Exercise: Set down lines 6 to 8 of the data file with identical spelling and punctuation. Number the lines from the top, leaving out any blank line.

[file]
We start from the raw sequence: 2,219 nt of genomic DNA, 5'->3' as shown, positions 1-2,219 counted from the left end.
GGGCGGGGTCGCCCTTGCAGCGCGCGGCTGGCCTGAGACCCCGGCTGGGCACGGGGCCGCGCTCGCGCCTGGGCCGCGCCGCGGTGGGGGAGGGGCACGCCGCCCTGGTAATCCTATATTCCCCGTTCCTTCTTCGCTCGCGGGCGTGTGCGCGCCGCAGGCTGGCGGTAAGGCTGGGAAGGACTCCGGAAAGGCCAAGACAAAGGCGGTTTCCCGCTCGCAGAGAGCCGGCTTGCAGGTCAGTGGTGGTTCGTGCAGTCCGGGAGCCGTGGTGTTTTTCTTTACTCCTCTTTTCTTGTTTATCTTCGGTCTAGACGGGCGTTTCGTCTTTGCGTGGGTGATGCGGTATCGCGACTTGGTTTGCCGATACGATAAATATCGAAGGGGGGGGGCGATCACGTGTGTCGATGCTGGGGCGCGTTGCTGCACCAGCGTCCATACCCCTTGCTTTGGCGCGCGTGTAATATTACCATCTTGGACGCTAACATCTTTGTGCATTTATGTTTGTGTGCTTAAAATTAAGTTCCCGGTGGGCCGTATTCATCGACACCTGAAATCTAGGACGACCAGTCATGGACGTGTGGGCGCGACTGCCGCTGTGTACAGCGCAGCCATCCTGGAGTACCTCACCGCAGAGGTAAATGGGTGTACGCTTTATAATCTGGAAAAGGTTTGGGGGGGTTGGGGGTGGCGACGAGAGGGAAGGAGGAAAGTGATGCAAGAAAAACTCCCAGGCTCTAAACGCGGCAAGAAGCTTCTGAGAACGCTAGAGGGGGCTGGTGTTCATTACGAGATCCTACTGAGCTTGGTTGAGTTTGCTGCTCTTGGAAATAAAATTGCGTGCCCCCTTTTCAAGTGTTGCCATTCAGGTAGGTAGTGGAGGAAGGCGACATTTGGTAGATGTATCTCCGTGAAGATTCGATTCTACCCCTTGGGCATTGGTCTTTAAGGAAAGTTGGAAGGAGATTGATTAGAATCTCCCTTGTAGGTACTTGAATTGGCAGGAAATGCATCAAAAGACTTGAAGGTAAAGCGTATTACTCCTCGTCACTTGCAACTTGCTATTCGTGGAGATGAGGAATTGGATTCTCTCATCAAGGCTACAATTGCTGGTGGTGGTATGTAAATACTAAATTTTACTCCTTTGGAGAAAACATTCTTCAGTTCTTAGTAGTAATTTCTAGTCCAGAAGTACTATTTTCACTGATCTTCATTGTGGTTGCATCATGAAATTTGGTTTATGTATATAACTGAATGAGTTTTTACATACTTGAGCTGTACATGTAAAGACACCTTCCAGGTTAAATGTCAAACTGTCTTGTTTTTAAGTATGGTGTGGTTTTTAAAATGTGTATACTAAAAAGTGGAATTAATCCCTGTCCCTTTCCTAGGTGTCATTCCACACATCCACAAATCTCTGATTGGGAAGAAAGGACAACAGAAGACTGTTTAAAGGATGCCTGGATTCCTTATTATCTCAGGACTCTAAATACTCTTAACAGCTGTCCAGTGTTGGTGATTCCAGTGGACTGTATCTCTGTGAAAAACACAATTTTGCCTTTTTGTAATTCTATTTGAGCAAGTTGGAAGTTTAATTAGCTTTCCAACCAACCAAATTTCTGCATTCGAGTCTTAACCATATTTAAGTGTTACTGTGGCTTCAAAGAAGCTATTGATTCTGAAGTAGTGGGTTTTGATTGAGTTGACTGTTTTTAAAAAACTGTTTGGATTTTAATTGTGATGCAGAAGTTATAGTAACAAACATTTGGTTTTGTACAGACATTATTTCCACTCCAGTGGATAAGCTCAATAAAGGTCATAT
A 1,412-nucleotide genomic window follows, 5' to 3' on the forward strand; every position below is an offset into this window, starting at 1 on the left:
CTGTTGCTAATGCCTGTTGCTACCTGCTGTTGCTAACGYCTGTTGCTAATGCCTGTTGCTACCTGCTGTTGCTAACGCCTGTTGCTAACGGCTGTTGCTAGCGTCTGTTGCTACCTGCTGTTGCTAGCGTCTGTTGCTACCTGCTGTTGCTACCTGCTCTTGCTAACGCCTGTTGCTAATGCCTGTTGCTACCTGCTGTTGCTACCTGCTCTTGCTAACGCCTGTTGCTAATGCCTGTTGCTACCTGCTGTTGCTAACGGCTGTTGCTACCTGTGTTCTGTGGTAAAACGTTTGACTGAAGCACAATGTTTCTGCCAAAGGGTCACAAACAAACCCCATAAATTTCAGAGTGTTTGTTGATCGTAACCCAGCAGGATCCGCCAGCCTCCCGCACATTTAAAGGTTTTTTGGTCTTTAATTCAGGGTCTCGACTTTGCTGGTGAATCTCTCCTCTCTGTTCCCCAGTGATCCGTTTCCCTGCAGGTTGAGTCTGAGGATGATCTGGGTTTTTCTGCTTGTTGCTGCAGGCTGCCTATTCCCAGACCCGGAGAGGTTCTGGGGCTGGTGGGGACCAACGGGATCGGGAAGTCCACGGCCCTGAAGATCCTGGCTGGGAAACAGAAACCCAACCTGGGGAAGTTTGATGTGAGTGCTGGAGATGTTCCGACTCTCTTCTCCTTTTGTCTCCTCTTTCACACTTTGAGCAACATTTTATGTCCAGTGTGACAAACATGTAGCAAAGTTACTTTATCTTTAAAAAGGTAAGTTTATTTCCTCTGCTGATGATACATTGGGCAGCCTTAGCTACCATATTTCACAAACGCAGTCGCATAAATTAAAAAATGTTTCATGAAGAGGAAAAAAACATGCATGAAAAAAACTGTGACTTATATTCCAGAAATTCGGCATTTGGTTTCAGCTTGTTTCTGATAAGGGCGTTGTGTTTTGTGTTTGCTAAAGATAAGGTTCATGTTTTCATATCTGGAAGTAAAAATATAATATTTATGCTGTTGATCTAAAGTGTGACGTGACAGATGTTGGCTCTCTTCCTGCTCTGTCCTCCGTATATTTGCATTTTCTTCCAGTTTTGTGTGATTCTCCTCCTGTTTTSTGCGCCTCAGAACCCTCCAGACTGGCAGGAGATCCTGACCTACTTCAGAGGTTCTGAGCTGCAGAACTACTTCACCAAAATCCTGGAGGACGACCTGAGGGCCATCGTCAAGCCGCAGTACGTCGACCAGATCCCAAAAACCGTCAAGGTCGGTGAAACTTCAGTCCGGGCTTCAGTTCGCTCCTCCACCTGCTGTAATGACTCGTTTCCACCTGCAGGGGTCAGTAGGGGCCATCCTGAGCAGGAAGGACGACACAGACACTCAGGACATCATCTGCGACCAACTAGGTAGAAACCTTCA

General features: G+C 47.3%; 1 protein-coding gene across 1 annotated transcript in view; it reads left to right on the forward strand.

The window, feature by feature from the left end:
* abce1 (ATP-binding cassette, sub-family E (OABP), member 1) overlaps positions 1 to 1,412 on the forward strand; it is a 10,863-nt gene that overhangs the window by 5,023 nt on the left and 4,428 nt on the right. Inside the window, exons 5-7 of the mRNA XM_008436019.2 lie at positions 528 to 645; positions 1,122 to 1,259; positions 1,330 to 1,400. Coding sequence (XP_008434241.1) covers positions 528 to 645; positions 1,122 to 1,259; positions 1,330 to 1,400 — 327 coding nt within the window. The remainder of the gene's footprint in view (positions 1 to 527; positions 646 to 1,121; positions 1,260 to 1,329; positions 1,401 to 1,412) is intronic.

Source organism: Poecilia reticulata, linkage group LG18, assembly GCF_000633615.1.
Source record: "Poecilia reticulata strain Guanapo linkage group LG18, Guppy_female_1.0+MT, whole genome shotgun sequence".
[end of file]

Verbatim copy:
The window, feature by feature from the left end:
* abce1 (ATP-binding cassette, sub-family E (OABP), member 1) overlaps positions 1 to 1,412 on the forward strand; it is a 10,863-nt gene that overhangs the window by 5,023 nt on the left and 4,428 nt on the right. Inside the window, exons 5-7 of the mRNA XM_008436019.2 lie at positions 528 to 645; positions 1,122 to 1,259; positions 1,330 to 1,400. Coding sequence (XP_008434241.1) covers positions 528 to 645; positions 1,122 to 1,259; positions 1,330 to 1,400 — 327 coding nt within the window. The remainder of the gene's footprint in view (positions 1 to 527; positions 646 to 1,121; positions 1,260 to 1,329; positions 1,401 to 1,412) is intronic.

Source organism: Poecilia reticulata, linkage group LG18, assembly GCF_000633615.1.